I eventually realize that he’s describing the moment from the first debate, when Harris criticized his record on race.
“These aren’t debates,” he continues. “These are one-minute assertions. And I don’t think there’s anybody who hasn’t been taking shots at me, which is okay. I’m a big boy, don’t get me wrong.”
Listening back to that part of the conversation after our interview made me feel dizzy. I can only speculate as to why Biden’s campaign agreed to this interview, but I assume the reasoning went something like this: If Biden disclosed to me, a person who stutters, that he himself still actively stutters, perhaps voters would cut him some slack when it comes to verbal misfires, as well as errors that seem more related to memory and cognition. But whenever I asked Biden about what appeared to be his present-day stuttering, the notably verbose candidate became clipped, or said he didn’t remember, or spun off to somewhere new.
I wondered if I reminded Biden of his old self, a ghost from his youth, the stutterer he used to be. He and I are about the same height. We happened to be wearing the exact same outfit that day: navy suit, white shirt, no tie. We both went to all-male prep schools, the sort of place where displaying any weakness is a liability.
As I listened to the recording of our interview, I remembered how I used to respond when people asked me about my stutter. I’d shut down. I’d try to change the subject. I’d almost always look away.
In early September, I got in touch with my high-school speech pathologist, Joseph Donaher, who practices at the Children’s Hospital of Philadelphia. I hadn’t heard Donaher’s voice for almost 15 years. Immediately, I was transported back to the little windowless room in the hospital where we used to meet. Donaher was the first therapist—really the first person—who ever leveled with me. I can still see his face, the neutrality in his eyes on the day he looked at me square and said the sentence my friends and parents had avoided saying my entire life: You have a severe stutter.
Donaher and his colleagues try to help their patients open up about the shame and low self-worth that accompany stuttering. Instead of focusing solely on mechanics, or on the ability to communicate, they first build up the desire to communicate at all. They then share techniques such as elongating vowels and lightly approaching hard-consonant clusters, meaning just touching on the first sound in a word like stutter—the st—to keep the mouth and throat from tensing up and interfering with speech. The goal isn’t to be totally fluent but, simply put, to stutter better.
This evolution in treatment has been accompanied by a new movement to destigmatize the disorder, similar to the drive to view autism through a lens of “neurodiversity” rather than as a pathology. The idea is to accept, even embrace, one’s stutter. There are practical reasons for this: Research shows, according to Donaher, that the simple disclosure “I stutter” benefits both the stutterer and the listener—the former gets to explain what’s happening and ease the awkward tension so the latter isn’t stuck wondering what’s “wrong” with this person. Saying those two words is harder than it seems. “I’m working with people who spend their whole lives and are never able to disclose it,” Donaher told me.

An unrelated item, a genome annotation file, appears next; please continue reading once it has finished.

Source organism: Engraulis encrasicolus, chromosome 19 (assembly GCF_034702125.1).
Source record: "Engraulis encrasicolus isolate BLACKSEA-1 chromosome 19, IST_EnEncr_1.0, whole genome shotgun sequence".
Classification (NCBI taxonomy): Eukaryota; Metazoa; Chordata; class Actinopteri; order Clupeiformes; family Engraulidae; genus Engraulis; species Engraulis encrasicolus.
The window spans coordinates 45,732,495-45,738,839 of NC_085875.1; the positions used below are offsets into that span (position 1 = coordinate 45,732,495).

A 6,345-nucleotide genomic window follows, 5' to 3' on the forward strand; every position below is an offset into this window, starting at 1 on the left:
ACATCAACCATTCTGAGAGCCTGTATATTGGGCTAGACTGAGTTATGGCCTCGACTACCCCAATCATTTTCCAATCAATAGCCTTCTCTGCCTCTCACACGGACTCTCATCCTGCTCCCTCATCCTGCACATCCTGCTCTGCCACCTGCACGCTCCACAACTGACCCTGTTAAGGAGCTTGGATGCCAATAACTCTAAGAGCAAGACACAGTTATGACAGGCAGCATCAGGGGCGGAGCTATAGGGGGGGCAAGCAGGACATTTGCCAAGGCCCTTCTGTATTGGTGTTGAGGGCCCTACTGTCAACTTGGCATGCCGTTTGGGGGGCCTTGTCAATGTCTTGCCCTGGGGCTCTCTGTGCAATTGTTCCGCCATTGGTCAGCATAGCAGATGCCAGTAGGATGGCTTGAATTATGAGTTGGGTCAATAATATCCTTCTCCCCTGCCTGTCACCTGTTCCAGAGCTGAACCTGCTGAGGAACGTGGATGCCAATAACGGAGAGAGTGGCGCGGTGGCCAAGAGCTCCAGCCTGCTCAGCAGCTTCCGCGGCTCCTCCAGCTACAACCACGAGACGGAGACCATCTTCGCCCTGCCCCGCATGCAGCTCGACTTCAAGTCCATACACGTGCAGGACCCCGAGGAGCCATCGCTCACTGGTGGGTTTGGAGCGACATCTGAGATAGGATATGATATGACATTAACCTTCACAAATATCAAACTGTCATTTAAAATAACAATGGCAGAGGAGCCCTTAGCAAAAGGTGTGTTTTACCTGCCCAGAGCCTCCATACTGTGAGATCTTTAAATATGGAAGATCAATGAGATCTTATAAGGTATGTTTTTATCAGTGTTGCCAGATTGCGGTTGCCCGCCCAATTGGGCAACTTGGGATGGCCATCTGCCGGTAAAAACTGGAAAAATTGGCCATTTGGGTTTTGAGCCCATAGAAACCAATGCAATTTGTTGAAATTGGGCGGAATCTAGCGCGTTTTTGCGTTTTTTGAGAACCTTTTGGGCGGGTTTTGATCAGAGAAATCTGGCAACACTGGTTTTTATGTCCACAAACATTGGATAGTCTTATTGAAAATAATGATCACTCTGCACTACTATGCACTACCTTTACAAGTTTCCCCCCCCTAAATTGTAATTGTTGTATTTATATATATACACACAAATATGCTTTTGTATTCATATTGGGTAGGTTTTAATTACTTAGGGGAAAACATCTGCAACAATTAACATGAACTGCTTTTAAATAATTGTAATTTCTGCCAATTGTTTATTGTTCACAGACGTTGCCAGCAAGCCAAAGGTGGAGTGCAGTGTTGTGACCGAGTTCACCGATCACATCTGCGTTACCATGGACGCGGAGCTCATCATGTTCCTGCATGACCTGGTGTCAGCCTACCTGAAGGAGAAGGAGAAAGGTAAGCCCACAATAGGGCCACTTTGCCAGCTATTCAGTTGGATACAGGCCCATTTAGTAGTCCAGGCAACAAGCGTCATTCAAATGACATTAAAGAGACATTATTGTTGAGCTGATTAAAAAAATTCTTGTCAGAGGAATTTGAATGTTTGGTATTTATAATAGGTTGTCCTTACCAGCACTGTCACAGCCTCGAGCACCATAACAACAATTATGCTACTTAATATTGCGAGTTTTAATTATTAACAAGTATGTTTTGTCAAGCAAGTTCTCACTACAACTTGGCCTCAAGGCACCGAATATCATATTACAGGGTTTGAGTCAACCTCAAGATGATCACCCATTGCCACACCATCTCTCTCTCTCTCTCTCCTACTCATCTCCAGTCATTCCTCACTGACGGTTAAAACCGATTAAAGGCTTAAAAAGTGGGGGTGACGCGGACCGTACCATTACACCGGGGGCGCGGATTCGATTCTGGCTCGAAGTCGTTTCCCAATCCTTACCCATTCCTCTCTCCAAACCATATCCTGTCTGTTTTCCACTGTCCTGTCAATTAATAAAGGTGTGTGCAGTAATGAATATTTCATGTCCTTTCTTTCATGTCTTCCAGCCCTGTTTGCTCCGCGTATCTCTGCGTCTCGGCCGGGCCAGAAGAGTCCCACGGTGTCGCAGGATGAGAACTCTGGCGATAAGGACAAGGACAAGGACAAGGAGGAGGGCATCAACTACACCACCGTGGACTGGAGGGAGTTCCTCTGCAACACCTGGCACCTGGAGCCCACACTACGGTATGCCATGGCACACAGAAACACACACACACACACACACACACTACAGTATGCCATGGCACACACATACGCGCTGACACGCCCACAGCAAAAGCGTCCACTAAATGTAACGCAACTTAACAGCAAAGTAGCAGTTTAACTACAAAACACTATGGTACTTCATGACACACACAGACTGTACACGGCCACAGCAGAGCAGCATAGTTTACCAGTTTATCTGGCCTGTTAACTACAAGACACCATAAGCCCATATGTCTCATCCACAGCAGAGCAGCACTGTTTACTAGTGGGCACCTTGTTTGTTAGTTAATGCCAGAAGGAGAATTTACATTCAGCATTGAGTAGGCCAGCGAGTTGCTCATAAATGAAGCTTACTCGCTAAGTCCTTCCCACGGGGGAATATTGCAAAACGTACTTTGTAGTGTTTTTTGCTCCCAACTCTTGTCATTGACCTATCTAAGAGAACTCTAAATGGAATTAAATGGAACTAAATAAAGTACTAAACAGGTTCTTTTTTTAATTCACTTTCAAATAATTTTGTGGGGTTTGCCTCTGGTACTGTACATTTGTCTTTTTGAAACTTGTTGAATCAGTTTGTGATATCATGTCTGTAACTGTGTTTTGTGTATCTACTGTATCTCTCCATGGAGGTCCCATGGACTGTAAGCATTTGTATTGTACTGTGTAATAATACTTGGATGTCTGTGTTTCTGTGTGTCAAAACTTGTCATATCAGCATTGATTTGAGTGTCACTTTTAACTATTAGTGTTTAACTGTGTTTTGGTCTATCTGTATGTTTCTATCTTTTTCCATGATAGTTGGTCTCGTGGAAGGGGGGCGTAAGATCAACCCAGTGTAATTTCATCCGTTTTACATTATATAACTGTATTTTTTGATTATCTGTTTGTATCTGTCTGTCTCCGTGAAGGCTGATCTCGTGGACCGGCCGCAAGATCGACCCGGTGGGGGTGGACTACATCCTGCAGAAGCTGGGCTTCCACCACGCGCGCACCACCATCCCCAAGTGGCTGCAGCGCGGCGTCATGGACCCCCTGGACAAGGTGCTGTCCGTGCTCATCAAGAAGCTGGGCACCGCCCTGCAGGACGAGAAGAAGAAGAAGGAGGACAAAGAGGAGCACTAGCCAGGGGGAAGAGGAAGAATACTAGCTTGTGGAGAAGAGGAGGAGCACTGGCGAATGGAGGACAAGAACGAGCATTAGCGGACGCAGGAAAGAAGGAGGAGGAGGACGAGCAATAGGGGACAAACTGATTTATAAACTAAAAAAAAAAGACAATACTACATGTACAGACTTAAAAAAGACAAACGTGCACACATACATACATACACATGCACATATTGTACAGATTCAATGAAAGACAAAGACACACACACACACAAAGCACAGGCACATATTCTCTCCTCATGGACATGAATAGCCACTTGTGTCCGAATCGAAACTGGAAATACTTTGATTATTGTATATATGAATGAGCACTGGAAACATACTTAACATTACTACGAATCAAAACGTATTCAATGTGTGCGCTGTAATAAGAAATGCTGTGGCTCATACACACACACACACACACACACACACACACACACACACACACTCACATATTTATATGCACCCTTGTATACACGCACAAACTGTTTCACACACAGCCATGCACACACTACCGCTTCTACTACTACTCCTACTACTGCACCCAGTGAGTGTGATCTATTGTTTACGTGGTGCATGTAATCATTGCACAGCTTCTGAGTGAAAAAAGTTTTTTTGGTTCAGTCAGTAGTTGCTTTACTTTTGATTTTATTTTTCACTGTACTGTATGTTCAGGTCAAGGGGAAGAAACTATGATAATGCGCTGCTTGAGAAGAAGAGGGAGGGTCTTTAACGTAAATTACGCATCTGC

Eric S. Jackson, an assistant professor of communicative sciences and disorders at NYU, told me he believes that Biden’s eye movements—the blinks, the downward glances—are part of his ongoing efforts to manage his stutter. “As kids we figure out: Oh, if I move parts of my body not associated with the speech system, sometimes it helps me get through these blocks faster,” Jackson, a stutterer himself, explained. Jackson credits an intensive program at the American Institute for Stuttering, in Manhattan, with bringing him back from a “rock bottom” period in his mid-20s, when he says his stutter kept him from meeting women or speaking up enough to reach his professional goals. Afterward, Jackson went all in on disclosure: Every day for six months, he stood up during the subway ride to and from work and announced that he was a person who stutters. “I had this new relationship with my stuttering—I was like Hercules,” he told me. At 41, Jackson still stutters, but in conversation he confidently maintains eye contact and appears relaxed. He wishes Biden would be more transparent about his intermittent disfluency. “Running for president is essentially the biggest stage in the world. For him to come out and say ‘I still stutter and it’s fine’ would be an amazing, empowering message.”